Display the size of the file:
          myFile.seekg(0, ios::end);
          long size = myFile.tellg();
          cout << ”Size is ” << size << ” bytes”;

                 Unget Character                     data.txt
Display the words starting with ‘a’:       i traveled abroad to
int main() {                               amsterdam and i was
   ifstream fin("data.txt");               very happy to go around
   if ( cout << "File not found";
   else {                                  and see this amazing city
      char ch, s[100];
      ch=fin.get(); fin.unget();
      if (ch == 'a') {
          fin >> s;
          cout <<s<<endl;
      }                                         abroad
      while (ch=fin.get(), ch!=EOF) {           amsterdam
          if (ch == ' ') {                      and
             ch = fin.get();
             if (ch == 'a') {                   around
                fin.seekg(-1,ios::cur);         and
                fin >> s;                       amazing
                cout << s << endl;
      fin.close();                  fin.unget();
   return 0;
}                                                               25
                     Binary Files
   In binary files, to input and output data with the extraction and
    insertion operators (<< and >>) and functions like getline is not
    efficient, since there is no need to format data, and data my not use
    the separation codes used by text-files to separate elements (like
    spaces, newlines, etc.)
   For binary files, file streams include two member functions for input
    and output.
     read( char* memory_block, int size ) – ifstream, fstream
     write( char* memory_block, int size ) – ofstream, fstream

   where memory_block is the address of an array of bytes and size is an

    Writing Structures to Binary Files
              class human {
                 human(char s[], int x) {
                    age = x;
                 char name[50];
                 int age;
void write_to_file()
   char name[50];
   int age;
   cout << "Enter name and age: ";
   cin >> name >> age;
   human person(name,age);

    ofstream myFile("data.bin", ios::app | ios::binary);
    myFile.write((char*)&person, sizeof(human));
  Reading Structures from Binary Files
void read_from_file(human people[], unsigned long &n) {
   ifstream myFile("data.bin", ios::binary);
   if ( cout << "File not found";
   else {
      myFile.seekg(0,ios::end);                  Reading records
      n = myFile.tellg()/sizeof(human);            one-by-one
      for (unsigned long i=0; i<n; i++)*)&people[i], sizeof(human));
void read_from_file(human people[], unsigned long &n) {
   ifstream myFile("data.bin", ios::binary);
   if ( cout << "File not found";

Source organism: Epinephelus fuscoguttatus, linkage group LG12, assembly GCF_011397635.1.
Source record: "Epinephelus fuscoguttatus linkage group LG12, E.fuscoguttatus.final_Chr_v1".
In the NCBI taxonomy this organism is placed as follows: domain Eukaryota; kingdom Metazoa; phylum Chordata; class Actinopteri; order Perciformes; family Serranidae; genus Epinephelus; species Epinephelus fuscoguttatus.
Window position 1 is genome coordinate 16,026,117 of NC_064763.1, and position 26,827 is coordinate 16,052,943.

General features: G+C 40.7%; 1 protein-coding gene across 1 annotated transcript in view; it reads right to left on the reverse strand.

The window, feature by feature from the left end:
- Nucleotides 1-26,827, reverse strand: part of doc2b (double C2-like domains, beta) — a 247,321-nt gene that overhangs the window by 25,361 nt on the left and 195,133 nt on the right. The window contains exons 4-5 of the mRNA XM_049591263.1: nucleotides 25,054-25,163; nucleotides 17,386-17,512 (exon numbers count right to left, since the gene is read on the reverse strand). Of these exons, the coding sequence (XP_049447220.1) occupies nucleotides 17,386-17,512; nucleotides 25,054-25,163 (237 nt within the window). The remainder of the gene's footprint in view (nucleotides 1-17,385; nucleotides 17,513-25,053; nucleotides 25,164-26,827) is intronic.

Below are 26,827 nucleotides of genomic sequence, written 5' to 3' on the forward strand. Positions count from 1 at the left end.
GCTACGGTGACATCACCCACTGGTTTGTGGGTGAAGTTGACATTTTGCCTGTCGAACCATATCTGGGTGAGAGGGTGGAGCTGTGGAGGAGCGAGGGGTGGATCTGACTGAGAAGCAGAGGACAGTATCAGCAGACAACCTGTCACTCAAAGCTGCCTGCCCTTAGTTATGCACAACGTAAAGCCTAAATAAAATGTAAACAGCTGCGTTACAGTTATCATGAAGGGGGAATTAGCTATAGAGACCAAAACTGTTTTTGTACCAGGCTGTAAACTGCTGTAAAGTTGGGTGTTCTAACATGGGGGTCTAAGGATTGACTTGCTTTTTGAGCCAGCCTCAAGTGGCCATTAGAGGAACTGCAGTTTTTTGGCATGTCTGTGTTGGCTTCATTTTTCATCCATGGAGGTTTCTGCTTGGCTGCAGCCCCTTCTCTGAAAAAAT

else {                                        Reading records
      myFile.seekg(0,ios::end);                    all at once
      n = myFile.tellg()/sizeof(human);
      myFile.seekg(0);*)people, sizeof(human)*n);
}                                                            28
          Buffers and Synchronization
   File streams are associated to an internal buffer of type streambuf. This buffer is
    a memory block that acts as an intermediary between the stream and the
    physical file. For example, with an ofstream, each time the member function put
    (which writes a single character) is called, the character is not written directly to
    the physical file with which the stream is associated. Instead, the character is
    inserted in the stream’s intermediate buffer.
   When the buffer is flushed, all the data contained in it is written to the physical
    medium (if it is an output stream) or freed (if it is an input stream). This process
    is called synchronization and takes place under the following circumstances:
        When the file is closed: before closing a file all buffers that have not yet been
         flushed are synchronized and all pending data is written or read to the physical
        When the buffer is full: Buffers have a certain size. When the buffer is full it
         automatically synchronized.
        Explicitly, with manipulators: When certain manipulators are used on streams, an
         explicit synchronization takes place. These manipulators are: flush and endl.
        Explicitly, with member function sync(): calling stream’s member function
         sync(), which takes no parameters, causes an immediate synchronization. This
         function returns an int value equal to -1 if the stream has no associated buffer or in
         the case failure. Otherwise (if successful) it returns 0.

Shared By: